Beyond portable and table models is the field of rack mountable tuners.
This selection from B&H Photo Video starts out with a number of industrial-grade tuners, then scrolls through a few boom box types and kids toy room radios.
I have my eye on the Rolls HR78X AM FM Tuner.
Meanwhile, at universal-radio.com I don’t see the Eton/Grundig Field 550 mentioned by Mark, maybe it’s too new and will show up soon.
My last few radios came from Universal Radio and it’s astounding how quickly the models come and go. One gets the impression the radio manufacturures are deliberately trying to produce disposable products that need to be replaced at regular intervals.
- September 25, 2017 at 6:19 pm #55643
- September 25, 2017 at 6:56 pm #55644
Thanks Mark. I saw that radio, but it doesn’t display the words “Field 500“, so I didn’t know if it was the same one.
Also now we see on the left column alongside the radio the word “Discontinued“!
- September 25, 2017 at 10:17 pm #55645
…but it’s called Eton/Grundig Field on the unit.
Discontinued and the BT(blue tooth) model replaces it. Same radio(newest version)
Here it is at Radioworld here in Toronto…..https://www.radioworld.ca/eton-grundig-field-bt
And Grundig site…http://www.etoncorp.com/en/productdisplay/field-bt
- September 25, 2017 at 10:44 pm #55646
In the world I occupy things are always becoming disorganized so I am impressed when someone comes along who can make sense out of the world and explain it.
The Eton/Grundig Field Radio looks like a real winner!
We owe gratitude for not letting us dismiss it due to our misunderstanding.
Meanwhile, I have demoted the Grundig SATELLIT 750 because of poor audio. and restored the C.Crane Radio Plus which at least has become familiar after several years of use as a station minitor.
This isn’t over.
- September 25, 2017 at 11:13 pm #55647
Sharing Engineering Research
It is my opinion that the designers of the Grundig SATELLIT 750 applied a loudness contour to the audio sound.
In a moment I will give a Wikipedia link explaining “Loudness Compensation” for those unfamiliar with the concept.
For many years some glitzy audiophile equipment included “Loudness” switches for the reasons explained in the link.
Cheaply designed audio sections of consumer radios include a fixed loudness curve to please the ear of unprofessionals who have no skill for analyzing sound, which is why many are apt to think the SATELLIT 750 sounds fine.
The audio is also distorted in the SATELLIT, not by much, but just enough to add a ragged edge somewhere in the crossover range between upper midrange and tweety highs. This may be a by-product of a power supply imperfection, nothing more than a wall wart whose buzz can be heard on the loudspeaker when the volume is turned down… seemingly an AC hum inter-modulated by a switching frequency.
- September 26, 2017 at 1:42 am #55649
Over on Radio Jay Allen’s Radio Review Website I noticed he’d reviewed the Grundig SATELLIT 750 so I did a read.
O.K., THAT explains why I thought my AM1550 transmitter was over modulating!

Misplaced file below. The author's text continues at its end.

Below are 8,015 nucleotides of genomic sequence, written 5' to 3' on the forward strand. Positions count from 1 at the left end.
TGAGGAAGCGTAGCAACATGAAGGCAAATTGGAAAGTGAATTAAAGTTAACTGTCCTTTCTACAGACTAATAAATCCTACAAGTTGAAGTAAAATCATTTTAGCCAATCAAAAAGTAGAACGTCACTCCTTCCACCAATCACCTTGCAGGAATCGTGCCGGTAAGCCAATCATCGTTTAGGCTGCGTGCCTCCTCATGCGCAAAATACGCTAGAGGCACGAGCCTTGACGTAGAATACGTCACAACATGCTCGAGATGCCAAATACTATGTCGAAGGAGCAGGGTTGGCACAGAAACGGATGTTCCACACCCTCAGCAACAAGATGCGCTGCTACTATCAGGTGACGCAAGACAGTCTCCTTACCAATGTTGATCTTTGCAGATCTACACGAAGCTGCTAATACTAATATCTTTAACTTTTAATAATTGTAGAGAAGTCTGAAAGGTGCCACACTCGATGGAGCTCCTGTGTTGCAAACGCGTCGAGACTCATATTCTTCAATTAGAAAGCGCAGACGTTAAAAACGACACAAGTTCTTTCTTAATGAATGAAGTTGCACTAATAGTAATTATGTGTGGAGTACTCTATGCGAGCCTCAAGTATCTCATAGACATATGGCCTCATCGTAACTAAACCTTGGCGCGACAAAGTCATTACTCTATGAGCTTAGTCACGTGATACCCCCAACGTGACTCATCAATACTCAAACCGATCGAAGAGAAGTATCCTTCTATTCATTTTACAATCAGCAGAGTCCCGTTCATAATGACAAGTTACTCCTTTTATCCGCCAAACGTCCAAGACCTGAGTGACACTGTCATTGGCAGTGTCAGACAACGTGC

After trying several of the radios Radio Jay noted that when the receivers displayed a frequency, like 1550 kHz, they were actually detuned several notches and could only be center tuned by off-setting the frequency reading on the LCD!
Besides trying to compensate by reducing my transmitter modulation, I also acused Stereo Tool the software audio processor of going goofy. Everything I listened to had splishy sibelance.
- September 27, 2017 at 6:49 pm #55651
On an accompanying thread I’ve been building a column titled “Shaping the Sound to the Transmitter”, about the audio frequency limitations of various kinds of transmission.
Talking about AM radios, music stations are apt to focus their attention on wide-bandwidth to pass the maximum possible fidelity to the listeners, but the typical AM receiver isn’t designed to reproduce so much bandwidth making the channel over-splash nothing more than interference to adjacent channels where DXers might be trying to hear far away signals.
One approach worth considering is an all out promotional campaign encouraging listeners to upgrade to better receivers.
If only it were that easy. As already revealed in this thread finding decent radios is like looking for haystacks.
Life is smoother for stations like KDX because we broadcast talk which comes across on little radios.
I’m taking the knee because pledging allegiance to a flag does nothing to improve radio.
- September 30, 2017 at 3:47 pm #55659
KDX Radio Gets Slick
Ebay had the right price for a ROLLS HR78X Tuner so we went ahead.
Last night we installed the tuner at our Control Point, where eventually it will have its own audio amplifier and a precision monitor loudspeaker.
As an interim measure we are using the Aux capability of the C.Crane Radio Plus, the outgoing station monitor, which functions as a temporary amp/speaker.
The ROLLS includes a smallish AM loop antenna which can be set in any position for best reception and a neat FM dipole suitable for wall hanging.
Today we are monitoring the KDX transmitters on the new tuner and it’s perfect, because we have a good engineer, of course.
There’s a certain amount of AM band noise being generated by the computing system, so we’ll extend the loop antenna a few more feet to our indoor bamboo tripod tower.
The loudspeaker will require a suspended mount arrangement which I have yet to design and bulid, and having one more project is the way it goes.
- October 2, 2017 at 2:20 pm #55666
It will look swell in your room!
- October 2, 2017 at 5:13 pm #55670
DHR says “It will look swell in your room!
That line shows you understand good salesmanship.
When the customer demonstrates their interest in a product by mentioning it, you get them to visualize the product in their room. That doubles the customer’s inclination to buy.
- October 2, 2017 at 8:17 pm #55671
Back in my stereo equipment sales daze when a customer wanted to buy a new cartridge and stylus my question would be: “What kind of turntable do you have?” That way I knew what way to steer them. It never failed. Well maybe a couple of times it did.